Thread: 9mm vs. 9mm Hollow Point
3/26/2006 12:35am, #21Originally Posted by JohnnyCache
I just use it as an excuse of why I have shitty english "sk11lz." Mainly, I have no real desire to improve them.
3/26/2006 12:49am, #22Originally Posted by KageKaze
Good luck with that.
3/26/2006 12:57am, #23
3/26/2006 3:08am, #24
Originally Posted by SFGOON
- Join Date
- Dec 2005
- Evansville, Indiana
The idea of practicing to completely unload your weapon every time you engage a target is in my opinion, moronic. Plus could definitely land you into legal problems depending on the situation (excessive force?) I know, its better to be tried by 13 than carried by 6, but still. Reloading takes time and I've seen many military people fumble a magazine when not even under live fire stress and they practiced regularly.
Not to mention bad guy number two walking thru the door, with a loaded pistol. Yeah again, you'd say who in their right mind would walk into a room after hearing 8-13 shots fired. Maybe the guy who realizes you must be empty and need to reload?
Everyone talks about stopping/knockdown power/caliber/hand gun type, but to be honest; bullet placement is the single most important factor in effecting a quick kill/stop. No other factor is so important. Regardless of the choice of caliber or bullet type, proper shot placement is vital.
A bullet that hits a major center of nervous activity, such as the brain or the upper spine, is almost always lethal, and usually instantly.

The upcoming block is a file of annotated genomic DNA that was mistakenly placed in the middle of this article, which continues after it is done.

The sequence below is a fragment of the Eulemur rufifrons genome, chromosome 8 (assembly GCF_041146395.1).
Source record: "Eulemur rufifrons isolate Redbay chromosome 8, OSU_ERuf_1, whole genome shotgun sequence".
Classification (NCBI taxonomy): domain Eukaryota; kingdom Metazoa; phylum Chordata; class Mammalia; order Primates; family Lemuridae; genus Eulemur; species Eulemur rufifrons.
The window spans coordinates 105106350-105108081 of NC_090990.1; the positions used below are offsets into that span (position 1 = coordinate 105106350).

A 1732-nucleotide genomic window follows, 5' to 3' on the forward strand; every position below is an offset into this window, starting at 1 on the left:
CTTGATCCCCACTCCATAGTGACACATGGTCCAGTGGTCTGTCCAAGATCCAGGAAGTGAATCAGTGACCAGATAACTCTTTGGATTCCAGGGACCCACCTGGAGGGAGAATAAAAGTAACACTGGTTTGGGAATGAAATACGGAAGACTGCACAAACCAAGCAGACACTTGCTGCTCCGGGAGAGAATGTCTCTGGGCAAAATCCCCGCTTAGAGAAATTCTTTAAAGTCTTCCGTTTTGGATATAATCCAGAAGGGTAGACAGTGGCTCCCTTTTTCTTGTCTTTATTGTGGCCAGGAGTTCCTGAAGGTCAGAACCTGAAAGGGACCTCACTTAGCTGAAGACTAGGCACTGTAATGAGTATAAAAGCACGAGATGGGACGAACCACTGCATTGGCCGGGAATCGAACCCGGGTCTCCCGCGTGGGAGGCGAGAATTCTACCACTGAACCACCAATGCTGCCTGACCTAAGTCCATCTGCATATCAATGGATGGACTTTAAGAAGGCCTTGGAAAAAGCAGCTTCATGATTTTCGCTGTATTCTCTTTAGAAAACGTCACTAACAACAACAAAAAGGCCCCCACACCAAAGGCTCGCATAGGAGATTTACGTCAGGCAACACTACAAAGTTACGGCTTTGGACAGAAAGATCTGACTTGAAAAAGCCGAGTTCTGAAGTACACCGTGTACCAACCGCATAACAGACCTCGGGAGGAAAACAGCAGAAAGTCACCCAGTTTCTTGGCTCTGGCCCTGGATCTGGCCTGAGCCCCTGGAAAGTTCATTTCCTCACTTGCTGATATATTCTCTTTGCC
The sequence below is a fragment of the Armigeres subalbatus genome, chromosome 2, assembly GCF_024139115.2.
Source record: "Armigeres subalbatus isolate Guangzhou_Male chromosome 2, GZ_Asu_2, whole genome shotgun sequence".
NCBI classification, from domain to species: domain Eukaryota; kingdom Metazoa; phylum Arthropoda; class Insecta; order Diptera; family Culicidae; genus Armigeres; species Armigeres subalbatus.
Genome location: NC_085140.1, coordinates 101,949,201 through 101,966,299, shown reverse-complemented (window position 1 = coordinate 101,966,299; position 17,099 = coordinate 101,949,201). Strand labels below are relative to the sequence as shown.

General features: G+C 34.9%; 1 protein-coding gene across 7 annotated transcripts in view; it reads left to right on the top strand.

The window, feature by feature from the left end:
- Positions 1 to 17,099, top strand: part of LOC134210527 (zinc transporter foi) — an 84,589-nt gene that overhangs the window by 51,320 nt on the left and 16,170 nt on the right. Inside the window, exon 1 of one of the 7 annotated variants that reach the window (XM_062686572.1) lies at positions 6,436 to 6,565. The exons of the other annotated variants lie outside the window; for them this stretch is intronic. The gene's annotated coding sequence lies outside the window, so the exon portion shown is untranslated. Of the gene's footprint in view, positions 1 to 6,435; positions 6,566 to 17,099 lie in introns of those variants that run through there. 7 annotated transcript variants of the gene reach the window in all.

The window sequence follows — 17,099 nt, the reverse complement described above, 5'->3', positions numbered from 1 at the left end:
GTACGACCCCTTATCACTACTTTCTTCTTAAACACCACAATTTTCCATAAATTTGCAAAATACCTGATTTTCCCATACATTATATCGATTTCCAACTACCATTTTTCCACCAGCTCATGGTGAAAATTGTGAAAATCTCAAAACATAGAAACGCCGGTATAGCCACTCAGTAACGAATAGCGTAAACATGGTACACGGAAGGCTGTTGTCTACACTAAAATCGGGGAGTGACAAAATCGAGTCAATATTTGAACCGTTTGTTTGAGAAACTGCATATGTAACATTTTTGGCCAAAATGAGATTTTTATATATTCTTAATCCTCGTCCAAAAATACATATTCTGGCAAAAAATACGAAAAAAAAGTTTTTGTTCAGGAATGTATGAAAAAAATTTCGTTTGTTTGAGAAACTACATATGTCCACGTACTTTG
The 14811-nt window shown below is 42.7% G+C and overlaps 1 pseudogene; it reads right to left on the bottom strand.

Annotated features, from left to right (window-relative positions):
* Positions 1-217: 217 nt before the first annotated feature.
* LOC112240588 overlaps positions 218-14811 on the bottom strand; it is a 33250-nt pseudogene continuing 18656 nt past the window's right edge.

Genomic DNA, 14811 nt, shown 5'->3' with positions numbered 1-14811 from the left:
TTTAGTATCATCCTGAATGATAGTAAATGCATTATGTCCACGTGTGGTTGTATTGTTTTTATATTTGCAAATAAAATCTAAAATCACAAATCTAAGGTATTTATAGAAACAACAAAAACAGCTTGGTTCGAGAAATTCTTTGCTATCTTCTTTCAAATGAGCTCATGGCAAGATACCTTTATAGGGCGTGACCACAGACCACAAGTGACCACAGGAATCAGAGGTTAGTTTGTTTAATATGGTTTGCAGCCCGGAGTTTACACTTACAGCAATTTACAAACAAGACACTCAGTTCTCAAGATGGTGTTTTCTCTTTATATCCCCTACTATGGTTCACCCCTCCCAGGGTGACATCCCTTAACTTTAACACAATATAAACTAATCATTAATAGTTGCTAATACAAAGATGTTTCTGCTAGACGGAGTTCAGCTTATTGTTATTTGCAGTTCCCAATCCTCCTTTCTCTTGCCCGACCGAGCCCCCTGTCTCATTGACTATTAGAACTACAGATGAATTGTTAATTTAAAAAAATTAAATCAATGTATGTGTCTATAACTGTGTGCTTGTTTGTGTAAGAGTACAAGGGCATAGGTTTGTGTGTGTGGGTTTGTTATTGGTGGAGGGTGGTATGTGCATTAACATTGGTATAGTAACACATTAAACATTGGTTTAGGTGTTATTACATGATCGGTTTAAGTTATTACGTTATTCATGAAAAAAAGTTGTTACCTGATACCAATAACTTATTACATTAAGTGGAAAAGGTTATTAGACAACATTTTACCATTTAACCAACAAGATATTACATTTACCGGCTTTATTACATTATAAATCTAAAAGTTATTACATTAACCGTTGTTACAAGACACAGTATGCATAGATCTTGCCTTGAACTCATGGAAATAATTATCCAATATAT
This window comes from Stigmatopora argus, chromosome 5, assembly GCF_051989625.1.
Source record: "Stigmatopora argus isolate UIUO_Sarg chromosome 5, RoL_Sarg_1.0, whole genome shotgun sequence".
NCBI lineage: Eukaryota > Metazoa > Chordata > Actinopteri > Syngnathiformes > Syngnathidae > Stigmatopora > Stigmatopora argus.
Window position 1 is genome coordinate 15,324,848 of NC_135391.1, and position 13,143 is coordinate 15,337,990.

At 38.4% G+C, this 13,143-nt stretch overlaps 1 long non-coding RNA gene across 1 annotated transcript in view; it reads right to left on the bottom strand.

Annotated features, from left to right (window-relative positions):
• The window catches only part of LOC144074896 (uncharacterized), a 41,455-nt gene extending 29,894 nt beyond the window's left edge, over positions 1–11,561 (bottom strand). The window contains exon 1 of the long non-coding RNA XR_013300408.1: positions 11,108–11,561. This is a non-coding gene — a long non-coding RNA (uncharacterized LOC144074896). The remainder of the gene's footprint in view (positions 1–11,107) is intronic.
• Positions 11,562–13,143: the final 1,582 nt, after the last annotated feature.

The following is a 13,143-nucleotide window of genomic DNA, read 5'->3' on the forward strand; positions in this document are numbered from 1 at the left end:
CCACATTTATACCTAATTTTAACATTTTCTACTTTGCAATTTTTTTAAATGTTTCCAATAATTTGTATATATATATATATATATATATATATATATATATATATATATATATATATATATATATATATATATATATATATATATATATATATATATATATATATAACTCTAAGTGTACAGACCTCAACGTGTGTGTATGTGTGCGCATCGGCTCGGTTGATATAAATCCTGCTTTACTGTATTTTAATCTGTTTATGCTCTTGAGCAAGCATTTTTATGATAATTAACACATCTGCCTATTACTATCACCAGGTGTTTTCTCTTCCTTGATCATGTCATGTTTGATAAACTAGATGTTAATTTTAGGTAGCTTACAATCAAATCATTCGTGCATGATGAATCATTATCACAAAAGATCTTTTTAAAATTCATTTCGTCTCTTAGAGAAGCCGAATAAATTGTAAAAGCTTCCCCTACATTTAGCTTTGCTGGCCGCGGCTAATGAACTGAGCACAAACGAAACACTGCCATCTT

If the bullet hits a major blood channel, such as the heart or the aorta, death is generally very rapid, taking place within a few seconds of impact.
If the hit is in the lungs, and none of the major blood vessels in the chest is ruptured, death may take several minutes to occur, during which time the person is capable of some degree of movement.
A hit in leg, shoulder, arm, etc. may be disabling, and may even be (eventually) fatal; but usually it isn't, and the person almost always retains considerable mobility and capacity to respond.
It follows from these facts that bullet placement is the single most important factor in effecting a quick kill/stop. What the easiest most effective way to identify it is this. You want to make the largest cavity possible as deep as possible into the target, if your plan is for maximum incapacitation.
Practice with ball ammo, run hollowpoints for self-defense.
3/26/2006 11:40am, #25Originally Posted by SFGOON
Also..... the .357 sig is kind of a bottle-necked .40. It's a little expensive for my tastes but a good round none-the-less. The Secret Service uses .357 SIG.
Last edited by Hawkeye; 3/26/2006 11:42am at ."We spoke to them in the only language they understood: the machine gun"
3/26/2006 1:44pm, #26Originally Posted by Poop Loops
3/26/2006 7:06pm, #27
- Join Date
- Feb 2006
There are way too many different types of rounds out there to sort out whats hearsay and rumor, and whats fact. If you really want to see what round will work best, go out and buy some large pig bones (or ply wood if you're a pansy or somesuch) sink them in ballistics gel and shoot various rounds off into it.
THe one that goes through the bone and keeps going is the winner. It's most likely to pierce through skull or rib and get something something vital.
3/26/2006 7:24pm, #28
3/26/2006 7:29pm, #29Originally Posted by JohnnyCache
That is funny because its absolutely true. My roomate for 2 years was an english major. That conversation happened about once a month :)
3/26/2006 7:55pm, #30I don't know. I'm shooting because I want him to die without hurting me...